When Jane Garvey and Jenni Murray announced they were leaving BBC Woman’s Hour, I felt like I was losing a pair of sagacious aunties. How would the show progress without the honeyed voice and deceptively investigative interview style of Jenni Murray, the broadcasting powerhouse who had presented the show for over three decades? And what would the show’s new identity be, without Jane Garvey’s no-nonsense, pragmatic presence?
Nostalgia aside, Woman’s Hour has been well overdue a shake-up. This changing of the guard signalled an opportunity for the 75 year old stalwart show’s departure from liberal white feminism, towards more progressive inclusivity. So, it came as somewhat underwhelming news to me that Emma Barnett had been chosen as custodian of a whopping four slots a week. There is no doubt that Barnett’s resolute success in broadcasting qualifies her for the job. Yet, this relatively obvious pluck out of Auntie’s presenting repertoire, at a time when things could have got really exciting, felt like an anti-climax. But – it’s Woman’s Hour, and in the spirit of feminist solidarity, it also felt important to get behind the new appointment.
Barnett kicked off her new-look programme with a message from the Queen, and a frustratingly dull interview with a taciturn Sonia Khan. But it was during the third episode, dedicated solely to discussing the MeToo movement, that things really started to disappoint. A year on from the start of Harvey Weinstein’s trial, this episode promised an opportunity to explore the movement’s ‘victories, criticisms and unintended consequences’.
You’d have thought a full length episode on MeToo would have considerable focus on, better still, participation from Tarana Burke, who instigated the movement in 2006. Instead, this feature was to pick up from 2017 – when the movement was galvanised by courageous women in Hollywood. But a discussion on MeToo without black representation is not a discussion on MeToo.
Woman’s Hour had in fact booked Kelechi Okafor to speak on black women’s experience in the episode. If you haven’t already heard of her, Okafor, amongst her many accomplishments, is the creator and host of the podcast Say Your Mind. She is an intelligent, razor-sharp speaker who has a reputation for wise, straight-talking. She also has a reputation for having made anti-Semitic remarks in 2017, when she defended Reggie Yates’ take on “random fat Jewish men” in the music industry.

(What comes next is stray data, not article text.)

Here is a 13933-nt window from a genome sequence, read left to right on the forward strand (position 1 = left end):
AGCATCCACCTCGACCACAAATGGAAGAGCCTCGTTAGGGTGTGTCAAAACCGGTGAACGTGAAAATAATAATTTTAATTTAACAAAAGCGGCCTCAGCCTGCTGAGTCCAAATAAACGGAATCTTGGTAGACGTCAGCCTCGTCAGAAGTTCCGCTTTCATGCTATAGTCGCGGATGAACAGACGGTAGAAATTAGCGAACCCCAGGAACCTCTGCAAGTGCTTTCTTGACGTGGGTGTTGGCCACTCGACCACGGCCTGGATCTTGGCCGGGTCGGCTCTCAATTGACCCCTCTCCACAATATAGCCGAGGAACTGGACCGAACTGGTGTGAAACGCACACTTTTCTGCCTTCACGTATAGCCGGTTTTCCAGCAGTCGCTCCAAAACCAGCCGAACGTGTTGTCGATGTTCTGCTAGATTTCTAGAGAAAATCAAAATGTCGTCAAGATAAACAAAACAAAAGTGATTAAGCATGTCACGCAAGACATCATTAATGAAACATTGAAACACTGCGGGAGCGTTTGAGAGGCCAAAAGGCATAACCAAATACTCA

If you didn’t see anything from Okafor and Barnett’s fallout on social media, the nutshell is that Barnett hadn’t realised that Okafor was one of the guests on the programme until all the guests were lined up (virtually) just before coming on air. Barnett (understandably) was angry that she was going to have to interview Okafor given her ugly remarks about Jews. Allegedly, Barnett then embarked on a verbal tirade about Okafor directed at the producers – before realising her microphone was on, and that all the guests could hear her. Barnett, purportedly, tried to style it out, but Okafor felt humiliated and decided to pull out of the show.
Okafor wasn’t the only provocative person to be booked onto that Woman’s Hour episode. Lionel Shriver, a writer who has caused significant controversy regarding the depiction of race in her novels, and for condemning Penguin Random House’s diversity and inclusion initiative as being “drunk on virtue”, stayed on to discuss her reasons for thinking that the ‘disproportionate’ movement has run its course. Subsequently, despite women’s campaigner Sarah Green, and barrister Gudrun Young’s attempts to highlight the integral importance of racial justice and the voices of black women within MeToo, the subject was left to be discussed by a collective of white women.